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PID control discussion 
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Educate me!! :-)

I realise the wikipedia has a good page here : http://en.wikipedia.org/wiki/PID_controller

If anyone would care to comment on anything related to this at all, specifically about real world aspects of limitations and quirks and implementation that would be excellent.

In addition, this search could provide some interesting reading for some of you : http://www.google.com/search?hl=en&q=smith%20predictor

What have you got?

Thanks in advance,

Admin.

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Tue Apr 22, 2008 3:05 pm
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I've got no knowledge on the Smith Predictor, but I deal with PID all the time.

Firstly, 99% of the time, forget about the D part. A PI controller is all you really need to deal with.

Secondly, error = ideal - actual.

The Proportional part of a PI controller is very simple, the farther the value is from ideal, the more output you apply to counteract the error. This component is just Kp * Error, where Kp is the "proportional gain" or constant of proportionality that determines how much output you are going to apply for a given amount of error. If Kp = 1, for every 1 unit of error, the output will be 1. This determines how sensitive to error the controller will be. If Kp is high, the output is going to change a lot for very small variations in the error. Depending on how the output actually affects the system (direct or inverse action), Kp will be positive or negative. The inverse of Kp, 1/Kp is called the Proportional band, and is generally used where the output is bounded in terms of 0% and 100%.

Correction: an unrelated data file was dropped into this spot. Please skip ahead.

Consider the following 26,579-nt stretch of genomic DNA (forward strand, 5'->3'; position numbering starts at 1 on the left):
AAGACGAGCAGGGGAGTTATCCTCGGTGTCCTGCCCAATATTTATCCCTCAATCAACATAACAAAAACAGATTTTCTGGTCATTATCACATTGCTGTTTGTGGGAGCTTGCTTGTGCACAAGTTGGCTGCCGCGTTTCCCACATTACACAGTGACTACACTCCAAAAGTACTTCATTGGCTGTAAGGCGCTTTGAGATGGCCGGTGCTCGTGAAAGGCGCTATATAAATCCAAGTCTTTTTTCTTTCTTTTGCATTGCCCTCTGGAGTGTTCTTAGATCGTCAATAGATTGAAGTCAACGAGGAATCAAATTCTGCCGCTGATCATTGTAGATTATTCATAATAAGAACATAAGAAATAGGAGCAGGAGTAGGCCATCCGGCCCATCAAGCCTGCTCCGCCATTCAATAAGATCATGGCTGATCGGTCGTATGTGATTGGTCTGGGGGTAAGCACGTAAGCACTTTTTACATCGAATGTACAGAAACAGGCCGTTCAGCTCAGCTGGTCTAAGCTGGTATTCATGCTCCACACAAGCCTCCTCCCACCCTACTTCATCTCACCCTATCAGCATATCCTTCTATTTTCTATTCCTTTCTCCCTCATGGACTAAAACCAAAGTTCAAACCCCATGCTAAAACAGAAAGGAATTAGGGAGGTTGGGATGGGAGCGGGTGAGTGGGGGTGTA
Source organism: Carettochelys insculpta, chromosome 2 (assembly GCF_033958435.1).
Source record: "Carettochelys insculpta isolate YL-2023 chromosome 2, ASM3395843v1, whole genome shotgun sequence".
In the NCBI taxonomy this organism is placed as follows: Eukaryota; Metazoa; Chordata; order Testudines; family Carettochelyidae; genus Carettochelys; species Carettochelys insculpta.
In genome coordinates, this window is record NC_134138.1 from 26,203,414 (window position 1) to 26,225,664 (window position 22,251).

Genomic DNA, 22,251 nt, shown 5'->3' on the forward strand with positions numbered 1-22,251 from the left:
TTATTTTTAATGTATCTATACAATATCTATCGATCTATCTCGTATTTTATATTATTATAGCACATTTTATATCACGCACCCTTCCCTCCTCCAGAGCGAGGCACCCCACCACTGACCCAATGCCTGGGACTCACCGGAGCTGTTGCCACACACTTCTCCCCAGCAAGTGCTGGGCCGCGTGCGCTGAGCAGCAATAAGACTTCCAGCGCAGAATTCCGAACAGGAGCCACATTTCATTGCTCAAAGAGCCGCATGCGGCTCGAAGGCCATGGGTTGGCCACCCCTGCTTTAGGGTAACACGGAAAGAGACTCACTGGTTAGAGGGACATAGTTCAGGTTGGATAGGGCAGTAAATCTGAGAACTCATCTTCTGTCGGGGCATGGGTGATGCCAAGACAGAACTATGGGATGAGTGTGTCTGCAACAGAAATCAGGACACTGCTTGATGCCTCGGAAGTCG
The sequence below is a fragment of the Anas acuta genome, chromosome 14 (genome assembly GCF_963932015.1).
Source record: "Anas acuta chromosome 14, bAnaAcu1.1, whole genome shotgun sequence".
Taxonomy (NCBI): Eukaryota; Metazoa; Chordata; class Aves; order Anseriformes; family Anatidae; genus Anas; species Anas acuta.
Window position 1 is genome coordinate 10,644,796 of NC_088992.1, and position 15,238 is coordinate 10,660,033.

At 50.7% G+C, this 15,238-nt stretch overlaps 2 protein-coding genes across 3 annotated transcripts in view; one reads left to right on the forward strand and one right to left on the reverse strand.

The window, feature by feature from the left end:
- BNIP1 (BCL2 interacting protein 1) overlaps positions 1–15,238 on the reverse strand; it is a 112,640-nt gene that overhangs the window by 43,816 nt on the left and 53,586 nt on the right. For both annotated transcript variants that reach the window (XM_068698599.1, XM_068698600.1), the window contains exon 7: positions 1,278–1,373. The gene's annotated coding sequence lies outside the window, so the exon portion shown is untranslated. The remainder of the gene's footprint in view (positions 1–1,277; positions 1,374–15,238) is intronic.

The Integral part of a PI controller is simple as well, you just take a total error of all the samples in the past and multiply them by a constant Ki. This adds an offset to the output that accounts for steady-state constant error once equilibrium is reached with the P portion. Remember, this is not an average, but a SUM of all previous values of error. If the output is physically unable to cause the system to reach the desired value due to a jam or lack of power or a disconnect, this component will "wind up" quite quickly and cause a lot of problems.

For PI control, OUT = Kp*err + Ki*sum_err

Now, in discrete space which is what our microprocessors operate in, this can be greatly simplified by using only the current and previous error sample and not maintaining a sum. I won't go there quite yet.

If you think about the response of a controller to error as a line on a graph in the form y = mx + b, y is the output, m is Kp, x is error, and b is Ki*tot_err.

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Tue Apr 22, 2008 5:13 pm
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I messed with this a bit in college, and have been reading up on it some recently having no end of issues with the MegaSquirt's impersonation of the PID controller. I remember never having serious trouble setting one up before, but suddenly they are the worst thing I've ever used. Z-transform is french for "boot in your neither regions". Just ask Jean, he's from Canada, he probably knows French. :-)
thebigmacd wrote:
Now, in discrete space which is what our microprocessors operate in, this can be greatly simplified by using only the current and previous error sample and not maintaining a sum. I won't go there quite yet.

I'm curious, why is this easier? Something like:

Int_Term = Previous_Error + Ki * Current_Error
verses
Int_Term += Ki * Current_Error

thebigmacd wrote:
For PI control, OUT = Kp*err + Ki*sum_err

Ok, just to be very clear here.... You didn't mean
OUT += Kp*err + Ki*sum_err

This is driving me SO batty. The way I wrote it is how the MS does it. They say it makes sense, but I don't buy it!
If you have a simple P controller, it integrates.

If I'm approaching my target, my output gets bigger not smaller, ensuring massive overshoot.

The other way to look at it is this:
AbeFM wrote:
Quote:
PID controller theory

Note: This section describes the ideal parallel or non-interacting form of the PID controller. For other forms please see the Section "Alternative notation and PID forms".

The PID control scheme is named after its three correcting terms, whose sum constitutes the manipulated variable (MV). Hence:

Image